Kitchen Reaches Community

Kitchen Reaches Community

With the holidays drawing nearer, not everyone has holiday feasts to look forward to. But one campus organization at Kent State University is doing something to make sure no one in their community goes hungry. TV2’s Henna Thornberry has the story.

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The holidays are a busy time for people with lots of good food to look forward to. However, not everyone in the Kent community have meals on their tables everyday. One Kent State University organization is doing something to change that.

The Campus Kitchen Project started with opening of the Campus Kitchen in 2011. Kent State joins 32 other schools in participating in the Campus Kitchen Project. The goal of the program is to use service to provide nutritional meals to needy families. The program is completely volunteer based. It is not just a program to help others but changes the students who participate too. Several volunteers said they feel good about what they are doing and know they are making a difference.

Senior Kitchen Manager Joshua Lenardos is a senior in the hospitality management program. He loves food and incorporates it into what he does. He is in charge of the entire program from organizing the meals every week, keeping track of and training volunteers and delivering the food to the community partners. He said it is more than just a job though.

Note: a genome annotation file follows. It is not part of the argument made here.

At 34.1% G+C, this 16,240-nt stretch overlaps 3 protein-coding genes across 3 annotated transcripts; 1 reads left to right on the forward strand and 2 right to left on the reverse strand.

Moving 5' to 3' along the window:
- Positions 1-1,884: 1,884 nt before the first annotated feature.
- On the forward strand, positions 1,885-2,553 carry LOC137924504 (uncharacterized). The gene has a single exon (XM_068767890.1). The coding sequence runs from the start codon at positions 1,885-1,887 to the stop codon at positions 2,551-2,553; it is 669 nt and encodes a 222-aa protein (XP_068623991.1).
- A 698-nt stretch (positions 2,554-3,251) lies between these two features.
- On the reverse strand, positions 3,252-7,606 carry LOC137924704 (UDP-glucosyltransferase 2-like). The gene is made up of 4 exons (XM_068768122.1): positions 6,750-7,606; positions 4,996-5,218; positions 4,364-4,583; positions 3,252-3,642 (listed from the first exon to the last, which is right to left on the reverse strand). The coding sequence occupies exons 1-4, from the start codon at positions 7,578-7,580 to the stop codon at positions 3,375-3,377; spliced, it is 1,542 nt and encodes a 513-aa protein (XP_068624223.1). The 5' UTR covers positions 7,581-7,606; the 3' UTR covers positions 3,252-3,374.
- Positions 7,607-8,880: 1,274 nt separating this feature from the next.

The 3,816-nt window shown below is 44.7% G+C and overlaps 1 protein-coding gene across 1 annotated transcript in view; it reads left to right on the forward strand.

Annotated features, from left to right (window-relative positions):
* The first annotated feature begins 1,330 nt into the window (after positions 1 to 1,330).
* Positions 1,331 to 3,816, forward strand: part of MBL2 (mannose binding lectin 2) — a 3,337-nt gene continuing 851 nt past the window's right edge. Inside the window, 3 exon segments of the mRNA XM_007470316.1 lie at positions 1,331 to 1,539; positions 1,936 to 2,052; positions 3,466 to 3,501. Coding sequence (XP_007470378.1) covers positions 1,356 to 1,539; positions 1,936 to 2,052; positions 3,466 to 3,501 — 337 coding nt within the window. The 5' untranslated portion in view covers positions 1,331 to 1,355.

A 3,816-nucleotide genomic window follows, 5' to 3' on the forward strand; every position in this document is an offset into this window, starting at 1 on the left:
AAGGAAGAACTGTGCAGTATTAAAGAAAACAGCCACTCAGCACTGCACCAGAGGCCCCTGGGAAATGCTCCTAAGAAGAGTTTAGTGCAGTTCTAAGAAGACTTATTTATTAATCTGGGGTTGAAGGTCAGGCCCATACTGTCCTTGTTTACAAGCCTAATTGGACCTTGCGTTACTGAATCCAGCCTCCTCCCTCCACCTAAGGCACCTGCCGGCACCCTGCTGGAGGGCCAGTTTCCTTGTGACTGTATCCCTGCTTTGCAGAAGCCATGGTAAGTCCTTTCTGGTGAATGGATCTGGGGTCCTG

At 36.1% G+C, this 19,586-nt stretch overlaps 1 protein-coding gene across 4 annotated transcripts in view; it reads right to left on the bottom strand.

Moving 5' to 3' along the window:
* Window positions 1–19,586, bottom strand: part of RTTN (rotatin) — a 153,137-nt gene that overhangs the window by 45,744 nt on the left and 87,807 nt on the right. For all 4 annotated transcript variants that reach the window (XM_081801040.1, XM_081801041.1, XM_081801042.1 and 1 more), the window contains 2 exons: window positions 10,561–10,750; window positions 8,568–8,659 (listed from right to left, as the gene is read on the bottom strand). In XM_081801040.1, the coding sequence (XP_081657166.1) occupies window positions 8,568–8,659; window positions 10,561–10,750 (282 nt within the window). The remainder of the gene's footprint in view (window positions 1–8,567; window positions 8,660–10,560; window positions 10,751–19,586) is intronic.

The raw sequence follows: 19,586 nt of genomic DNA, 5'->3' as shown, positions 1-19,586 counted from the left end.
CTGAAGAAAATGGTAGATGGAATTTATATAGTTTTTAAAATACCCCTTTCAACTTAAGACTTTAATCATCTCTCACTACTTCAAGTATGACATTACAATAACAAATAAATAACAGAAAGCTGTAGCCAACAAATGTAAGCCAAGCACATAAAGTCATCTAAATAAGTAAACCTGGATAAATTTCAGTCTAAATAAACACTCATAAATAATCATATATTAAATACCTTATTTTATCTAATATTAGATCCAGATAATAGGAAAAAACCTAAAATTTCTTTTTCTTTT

“Growing up I always went with my church and delivered meals to people who needed them and that stuck with me,” Lenardos said.

The Campus Kitchen partners with about five community organizations who provide meals to people in Kent and Portage County. One of those organizations is Kent Social Services. Not only does the Campus Kitchen Project supply meals for the organization but nutrition classes from the university also go and give classes for community members. Assistant Programming Director of Kent Social Services Marquice Seward works closely with the program and said they have a tremendous impact on their organization and the community.

“I know our clients really appreciate the healthy food and we really appreciate them,” Seward said.

The Campus Kitchen Project provides over 250 meals a week to local organizations. Lenardos said the beginning of the semester is most difficult when people are just finding out about it but after that there is no shortage of people volunteering their time.




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